By Mike Warmington
Kakamega, Kenya, Jun 14 2017 (IPS) – Mathew Khaemba, a smallholder farmer in western Kenya, remembers a time when his children were failing in school because they were too hungry to concentrate on their lessons.
In those years, Mathew never harvested enough crops to support his wife and six children – often they would eat just one meal a day to ration food. Mathew says his crops were always small because he couldn’t afford fertilizer or good-quality seeds. He lives miles away from the nearest urban area, and there was no one around to offer him a loan to buy the inputs he desperately needed.When Mathew joined One Acre Fund seven years ago, he was at his wits end. My organization, a nonprofit working with more than 445,000 smallholders in sub-Saharan Africa, offers farmers seeds and fertilizer on credit and provides training on improved farming techniques. Within a season after enrolling, Mathew’s harvest nearly tripled. Now, he has no trouble feeding his family, and his children are doing much better in school.
Access to credit can be life altering for smallholders like Mathew, but for more than 450 million farming families around the world, it remains painfully out of reach. The financing gap is huge – the Rural and Agricultural Finance (RAF) Learning Lab estimates that there is $200 billion of demand for credit from smallholders that the financial services industry is failing to meet worldwide. In fact, smallholder finance represents the greatest opportunity for scale and impact in the financial inclusion sector today.
One of the major roadblocks to lending is that many farmers live in remote rural areas, and they operate in cash-based economies without access to modern banking. Traditional microfinance institutions and banks face high cost barriers against working in the rural sector, but that doesn’t mean lending to farmers can’t be done. My organization has found success in lowering costs and addressing other challenges associated with smallholder lending by using one innovative new tool – mobile phones.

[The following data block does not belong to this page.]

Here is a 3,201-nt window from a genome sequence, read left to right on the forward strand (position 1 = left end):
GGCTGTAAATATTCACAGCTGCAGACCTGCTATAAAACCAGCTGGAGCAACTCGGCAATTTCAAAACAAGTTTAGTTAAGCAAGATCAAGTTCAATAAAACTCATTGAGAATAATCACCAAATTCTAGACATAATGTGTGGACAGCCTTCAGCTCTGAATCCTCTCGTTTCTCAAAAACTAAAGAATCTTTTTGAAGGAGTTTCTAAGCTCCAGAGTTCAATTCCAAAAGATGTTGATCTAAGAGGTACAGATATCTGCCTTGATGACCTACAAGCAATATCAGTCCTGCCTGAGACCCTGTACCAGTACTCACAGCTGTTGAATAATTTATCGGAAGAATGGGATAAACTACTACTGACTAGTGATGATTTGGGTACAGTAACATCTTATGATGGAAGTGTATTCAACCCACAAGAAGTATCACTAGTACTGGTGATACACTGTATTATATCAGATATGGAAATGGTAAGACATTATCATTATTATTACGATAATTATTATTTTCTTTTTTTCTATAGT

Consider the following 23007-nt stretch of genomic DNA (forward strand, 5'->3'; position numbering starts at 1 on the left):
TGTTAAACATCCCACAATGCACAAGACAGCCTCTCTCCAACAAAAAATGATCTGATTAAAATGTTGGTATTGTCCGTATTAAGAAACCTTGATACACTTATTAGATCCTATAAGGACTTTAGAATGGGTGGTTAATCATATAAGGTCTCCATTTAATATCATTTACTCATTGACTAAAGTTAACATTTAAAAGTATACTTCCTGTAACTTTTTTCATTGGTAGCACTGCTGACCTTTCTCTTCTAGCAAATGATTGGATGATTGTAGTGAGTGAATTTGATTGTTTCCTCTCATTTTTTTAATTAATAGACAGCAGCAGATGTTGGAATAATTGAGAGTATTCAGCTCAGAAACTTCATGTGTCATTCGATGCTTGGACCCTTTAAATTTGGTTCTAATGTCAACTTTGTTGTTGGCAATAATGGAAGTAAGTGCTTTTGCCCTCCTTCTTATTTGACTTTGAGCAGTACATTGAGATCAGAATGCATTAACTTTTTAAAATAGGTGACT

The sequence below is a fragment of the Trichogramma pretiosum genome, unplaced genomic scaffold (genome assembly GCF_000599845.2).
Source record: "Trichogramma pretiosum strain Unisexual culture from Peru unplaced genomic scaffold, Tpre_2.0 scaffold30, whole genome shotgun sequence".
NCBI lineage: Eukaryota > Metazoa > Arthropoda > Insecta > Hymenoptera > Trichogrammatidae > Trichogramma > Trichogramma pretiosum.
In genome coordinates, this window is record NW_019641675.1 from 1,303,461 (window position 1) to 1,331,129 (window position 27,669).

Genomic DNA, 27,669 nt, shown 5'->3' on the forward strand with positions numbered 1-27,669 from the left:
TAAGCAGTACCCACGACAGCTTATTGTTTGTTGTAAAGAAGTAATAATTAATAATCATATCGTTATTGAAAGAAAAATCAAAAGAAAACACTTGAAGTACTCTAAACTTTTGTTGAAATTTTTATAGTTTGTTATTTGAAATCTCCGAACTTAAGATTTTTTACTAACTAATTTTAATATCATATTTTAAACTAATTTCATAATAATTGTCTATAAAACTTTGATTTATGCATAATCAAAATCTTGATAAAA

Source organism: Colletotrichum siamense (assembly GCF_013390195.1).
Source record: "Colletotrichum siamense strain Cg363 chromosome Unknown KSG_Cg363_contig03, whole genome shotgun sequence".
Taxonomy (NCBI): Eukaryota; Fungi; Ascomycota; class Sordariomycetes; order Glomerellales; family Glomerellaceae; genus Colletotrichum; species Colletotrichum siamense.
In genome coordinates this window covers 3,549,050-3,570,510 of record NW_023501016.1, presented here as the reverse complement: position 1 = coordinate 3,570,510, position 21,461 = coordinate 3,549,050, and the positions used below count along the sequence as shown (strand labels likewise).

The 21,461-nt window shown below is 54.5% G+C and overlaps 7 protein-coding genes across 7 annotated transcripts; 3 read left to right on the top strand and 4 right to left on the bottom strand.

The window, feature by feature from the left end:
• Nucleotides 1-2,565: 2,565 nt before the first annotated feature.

Digitization in Kenya has been surprisingly swift – and mobile phones have become almost as ubiquitous in rural areas as livestock. Last year, One Acre Fund, in partnership with Citi Inclusive Finance, introduced a new mobile repayment system to about 200,000 farmer clients in Kenya. Now, instead of handling millions of small cash transactions – which were often subject to miscounting, delays, and even fraud – the organization receives electronic transfers directly from clients. Farmers receive text messages confirming that their payments have arrived, creating peace of mind and allowing them to better manage their household finances.
The United Nations-based Better Than Cash Alliance just released a new case study about our work to increase financial inclusion for smallholders through this new digital payments system. For Mathew and thousands of farmers like him, the benefits of making the switch to digital are clear.
“Mobile money is efficient because I can do the transaction myself, and not have to give cash to someone else,” Mathew recently told us. “Before it was not as trustworthy. Now it is easy.”
Reducing the costs and risks associated with reaching smallholder farmers is critical for enabling more financial practitioners to be able to serve them. In One Acre Fund’s case, we saw an 80 percent reduction in the costs of revenue collection and reconciliation after introducing the mobile money system. Digitization isn’t the only solution, however.
There are many innovative ways that service providers could do more to better meet the giant financing need – either directly, or through partnerships. Trainings that address farmer capacity, creating access to quality inputs, or improving post-harvest storage and marketing are all crucial services that both reduce credit risk and increase farmer impact
Whatever method is used, the opportunities are huge for both financiers and farmers alike. Access to credit enabled Mathew to improve his family’s situation almost immediately. Over the years, he’s continued to invest in his farm and his children’s educations. He’s also used his extra income to make improvements on his house and buy livestock.
“It not only changed my life, but the lives of my children too,” he says.
(Mike Warmington is a microfinance partnerships director with One Acre Fund, a nonprofit social enterprise that works with more than 445,000 smallholder farmers in Sub-Saharan Africa to eradicate hunger and poverty.)
By Mike Warmington